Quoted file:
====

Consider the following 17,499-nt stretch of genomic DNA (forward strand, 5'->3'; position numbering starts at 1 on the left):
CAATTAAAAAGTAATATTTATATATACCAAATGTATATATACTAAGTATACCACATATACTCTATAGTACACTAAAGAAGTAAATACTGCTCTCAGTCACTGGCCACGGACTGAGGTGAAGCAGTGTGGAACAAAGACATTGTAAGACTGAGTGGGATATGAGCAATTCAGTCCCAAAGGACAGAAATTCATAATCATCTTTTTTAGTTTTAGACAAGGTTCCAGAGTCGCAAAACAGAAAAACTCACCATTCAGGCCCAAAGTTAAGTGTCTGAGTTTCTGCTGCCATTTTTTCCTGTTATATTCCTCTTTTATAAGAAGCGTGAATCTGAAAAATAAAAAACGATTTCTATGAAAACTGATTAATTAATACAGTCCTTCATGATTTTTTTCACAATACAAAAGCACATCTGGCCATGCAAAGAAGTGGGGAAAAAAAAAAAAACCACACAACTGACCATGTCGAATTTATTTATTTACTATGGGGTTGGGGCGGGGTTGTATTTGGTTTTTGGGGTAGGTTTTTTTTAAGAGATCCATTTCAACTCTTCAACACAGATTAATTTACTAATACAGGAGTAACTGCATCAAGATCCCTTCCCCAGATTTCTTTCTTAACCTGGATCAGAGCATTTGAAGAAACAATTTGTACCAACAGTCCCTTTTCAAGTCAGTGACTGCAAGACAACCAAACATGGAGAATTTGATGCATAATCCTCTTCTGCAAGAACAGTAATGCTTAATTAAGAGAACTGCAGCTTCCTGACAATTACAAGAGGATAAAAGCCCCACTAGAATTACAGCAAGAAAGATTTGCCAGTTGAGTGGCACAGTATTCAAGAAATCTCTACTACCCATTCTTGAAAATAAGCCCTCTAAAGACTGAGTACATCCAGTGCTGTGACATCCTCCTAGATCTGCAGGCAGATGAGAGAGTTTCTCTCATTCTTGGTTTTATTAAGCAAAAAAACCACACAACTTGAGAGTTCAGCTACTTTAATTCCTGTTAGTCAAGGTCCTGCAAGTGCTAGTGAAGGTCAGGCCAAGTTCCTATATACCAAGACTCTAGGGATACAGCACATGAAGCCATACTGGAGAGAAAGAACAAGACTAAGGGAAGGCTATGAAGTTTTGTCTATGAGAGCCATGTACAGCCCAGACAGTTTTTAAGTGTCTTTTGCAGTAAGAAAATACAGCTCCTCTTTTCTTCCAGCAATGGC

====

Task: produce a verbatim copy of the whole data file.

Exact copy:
Consider the following 17,499-nt stretch of genomic DNA (forward strand, 5'->3'; position numbering starts at 1 on the left):
CAATTAAAAAGTAATATTTATATATACCAAATGTATATATACTAAGTATACCACATATACTCTATAGTACACTAAAGAAGTAAATACTGCTCTCAGTCACTGGCCACGGACTGAGGTGAAGCAGTGTGGAACAAAGACATTGTAAGACTGAGTGGGATATGAGCAATTCAGTCCCAAAGGACAGAAATTCATAATCATCTTTTTTAGTTTTAGACAAGGTTCCAGAGTCGCAAAACAGAAAAACTCACCATTCAGGCCCAAAGTTAAGTGTCTGAGTTTCTGCTGCCATTTTTTCCTGTTATATTCCTCTTTTATAAGAAGCGTGAATCTGAAAAATAAAAAACGATTTCTATGAAAACTGATTAATTAATACAGTCCTTCATGATTTTTTTCACAATACAAAAGCACATCTGGCCATGCAAAGAAGTGGGGAAAAAAAAAAAAACCACACAACTGACCATGTCGAATTTATTTATTTACTATGGGGTTGGGGCGGGGTTGTATTTGGTTTTTGGGGTAGGTTTTTTTTAAGAGATCCATTTCAACTCTTCAACACAGATTAATTTACTAATACAGGAGTAACTGCATCAAGATCCCTTCCCCAGATTTCTTTCTTAACCTGGATCAGAGCATTTGAAGAAACAATTTGTACCAACAGTCCCTTTTCAAGTCAGTGACTGCAAGACAACCAAACATGGAGAATTTGATGCATAATCCTCTTCTGCAAGAACAGTAATGCTTAATTAAGAGAACTGCAGCTTCCTGACAATTACAAGAGGATAAAAGCCCCACTAGAATTACAGCAAGAAAGATTTGCCAGTTGAGTGGCACAGTATTCAAGAAATCTCTACTACCCATTCTTGAAAATAAGCCCTCTAAAGACTGAGTACATCCAGTGCTGTGACATCCTCCTAGATCTGCAGGCAGATGAGAGAGTTTCTCTCATTCTTGGTTTTATTAAGCAAAAAAACCACACAACTTGAGAGTTCAGCTACTTTAATTCCTGTTAGTCAAGGTCCTGCAAGTGCTAGTGAAGGTCAGGCCAAGTTCCTATATACCAAGACTCTAGGGATACAGCACATGAAGCCATACTGGAGAGAAAGAACAAGACTAAGGGAAGGCTATGAAGTTTTGTCTATGAGAGCCATGTACAGCCCAGACAGTTTTTAAGTGTCTTTTGCAGTAAGAAAATACAGCTCCTCTTTTCTTCCAGCAATGGC